Volunteering in the Philippines
Even at seven o’clock in the morning the sun was riding high and strong over Tacloban City on the island of Leyte. From inside the colorful Jeepney amongst a jumble of spades, sledgehammers and wheelbarrows, a voice called: “Let’s Go Alan!” and our Filippino driver started the engine. From my perch on the roof I held on tightly as we bumped towards the seashore, where piles of debris stood as evidence of Typhoon Haiyan’s recent deadly visit. As a volunteer I was there to help clear rubble so the people of Tacloban could begin to rebuild their lives.
Volunteering in the Philippines was one of the most intense, memorable experiences I’ve had in Asia. Every day I tirelessly cleared piles of wreckage in the searing heat, sometimes stumbling across stark reminders of the human cost of the typhoon: shoes, photos and plastic ID cards. I worked in neighborhoods where families slept in make-shift wood and tarpaulin shelters and was humbled by the Filippino people I met who had lost their livelihoods, homes and loved ones yet still had a smile and a cold drink to share with me.
The Pitfalls of Volunteering in Asia
I volunteered with All Hands, a not-for-profit organization that provides responsible volunteer opportunities and works long-term in communities affected by natural disasters. Unfortunately, not all volunteering options in Asia are as ethical and awareness is slowly growing about the pitfalls of ‘Voluntourism’. UNICEF, for example, warns tourists not to volunteer at orphanages as it fuels a demand in child exploitation. The charity reports that 75% of children in Cambodian orphanages aren’t orphans; they’ve been hired from their parents or trafficked into the country.
4 Ethical Volunteering Options in Asia
So how do you find an ethical volunteering gig? Here are four organizations I’ve found responsible placements with in Asia:
This American organization has been running for over 10 years and has worked with 35,000 volunteers to provide disaster relief in over 60 projects around the world. All Hands currently have volunteering opportunities in Nepal, Fiji, Ecuador and the USA.
Do I have to pay to volunteer with All Hands?
No, basic lodging and meals are provided but volunteers must pay for transportation to projects.
How to volunteer with All Hands:
Visit the All Hands website.
The Elephant Nature Park (ENP), Thailand
Elephants in Asia are often put through a process known as Phajann, whereby they are forced into a tiny ‘crushing’ pen and tortured until they are deemed submissive enough to be used for logging or tourism. The ENP rescues elephants from such abuse and provides a sanctuary for them in an idyllic valley in Northern Thailand. The park runs elephant volunteer programs as well as a Dog Rescue Project, which I worked on.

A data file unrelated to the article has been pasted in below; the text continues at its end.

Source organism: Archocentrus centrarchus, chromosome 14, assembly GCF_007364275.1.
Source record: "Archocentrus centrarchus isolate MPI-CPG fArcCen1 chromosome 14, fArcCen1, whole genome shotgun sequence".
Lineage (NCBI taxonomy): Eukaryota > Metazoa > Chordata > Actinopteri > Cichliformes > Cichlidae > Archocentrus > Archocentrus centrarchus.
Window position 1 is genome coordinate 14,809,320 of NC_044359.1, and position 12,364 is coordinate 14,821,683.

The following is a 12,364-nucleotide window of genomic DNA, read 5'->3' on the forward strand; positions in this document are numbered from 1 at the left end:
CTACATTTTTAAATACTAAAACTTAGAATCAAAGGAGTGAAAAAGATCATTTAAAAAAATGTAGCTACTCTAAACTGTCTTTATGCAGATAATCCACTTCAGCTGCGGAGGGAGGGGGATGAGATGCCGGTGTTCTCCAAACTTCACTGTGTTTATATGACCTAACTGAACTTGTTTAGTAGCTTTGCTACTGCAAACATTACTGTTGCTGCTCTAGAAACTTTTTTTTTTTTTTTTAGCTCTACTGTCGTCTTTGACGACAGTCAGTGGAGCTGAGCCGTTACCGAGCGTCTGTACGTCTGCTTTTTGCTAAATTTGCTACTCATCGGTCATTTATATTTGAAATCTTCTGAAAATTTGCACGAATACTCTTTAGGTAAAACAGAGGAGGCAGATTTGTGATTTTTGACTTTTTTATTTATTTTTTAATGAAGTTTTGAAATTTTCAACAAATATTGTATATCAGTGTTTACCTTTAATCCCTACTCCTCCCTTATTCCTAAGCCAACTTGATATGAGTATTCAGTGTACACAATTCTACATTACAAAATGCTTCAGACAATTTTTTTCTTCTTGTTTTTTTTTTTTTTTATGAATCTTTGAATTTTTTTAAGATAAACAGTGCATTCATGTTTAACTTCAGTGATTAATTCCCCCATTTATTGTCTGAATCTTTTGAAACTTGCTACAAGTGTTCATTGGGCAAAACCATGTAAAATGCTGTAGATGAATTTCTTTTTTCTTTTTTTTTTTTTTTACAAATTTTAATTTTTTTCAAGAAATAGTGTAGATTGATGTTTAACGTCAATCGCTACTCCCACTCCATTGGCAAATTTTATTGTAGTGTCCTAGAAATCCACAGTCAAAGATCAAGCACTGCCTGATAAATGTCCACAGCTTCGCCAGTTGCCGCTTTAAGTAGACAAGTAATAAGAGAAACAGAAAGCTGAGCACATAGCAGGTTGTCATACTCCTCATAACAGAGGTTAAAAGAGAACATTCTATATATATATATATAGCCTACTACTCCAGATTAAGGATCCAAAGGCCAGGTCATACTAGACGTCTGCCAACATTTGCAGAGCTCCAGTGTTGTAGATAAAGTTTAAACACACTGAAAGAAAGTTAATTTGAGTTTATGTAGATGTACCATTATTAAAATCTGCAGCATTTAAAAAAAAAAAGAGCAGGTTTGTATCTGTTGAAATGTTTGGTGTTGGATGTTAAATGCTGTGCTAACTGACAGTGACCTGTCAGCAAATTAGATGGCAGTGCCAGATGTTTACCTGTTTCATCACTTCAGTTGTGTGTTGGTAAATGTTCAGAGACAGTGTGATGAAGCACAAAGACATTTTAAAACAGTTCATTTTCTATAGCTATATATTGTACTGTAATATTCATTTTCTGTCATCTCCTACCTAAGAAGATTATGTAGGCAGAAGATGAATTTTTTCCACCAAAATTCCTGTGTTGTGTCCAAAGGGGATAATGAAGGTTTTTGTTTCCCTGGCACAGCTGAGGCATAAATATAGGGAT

Do I have to pay to volunteer at the ENP?
Weekly packages at the Dog Rescue Project cost 5,000 THB, elephant packages cost between 12,000 and 15,000 THB; meals, lodging and transport are included.
How to volunteer with ENP:
Visit the ENP website to book volunteer packages.
Big Brother Mouse, Laos
Literacy levels in Laos are shockingly low and most children in the country have never owned a book. Big Brother Mouse, a not-for-profit Laotian project set-up by an American publisher in 2006, publishes books for children and encourages tourists to buy and distribute them in rural areas of the country. The center also offers daily English conversation practice for young Laotian adults which I took part in.
Do I have to pay to volunteer at Big Brother Mouse?
No, although you may like to buy some books to distribute in other parts of the country.
How to volunteer with Big Brother Mouse:
Drop into the office in Luang Prabang to offer help with English conversation practice every evening from 9 – 11am and 5 – 7pm; find out more on Big Brother Mouse website .
The Bali Animal Welfare Association, Indonesia
The BAWA is a not-for-profit organization established in 2007. The focus of their work is on vaccinating, neutering, rescuing and re-homing street dogs and cats in Bali, but they also help abused monkeys, horses and dolphins and educate local people about animal welfare and diseases like rabies. The center near Ubud costs 250,000 USD a year to run, so volunteers are always welcome. I was shown around the BAWA by a member of staff who told me about the problems animals face in Indonesia, from skin conditions and road accidents to the dog-meat trade.
Do I have to pay to volunteer at the BAWA?
No, but you must provide your own lodging and commit to staying for at least a week.
How to volunteer with the BAWA:
Apply via the BAWA website .
Written by: Amy Blyth
Amy Blyth is a travel junkie who’s been exploring the world full-time since 2013. She’s passionate about writing, loves cute animals and spends too much time drinking tea and reading travel blogs. Amy shares her adventures on her blog: Our Big Fat Travel Adventure .
All photos by Amy Blyth
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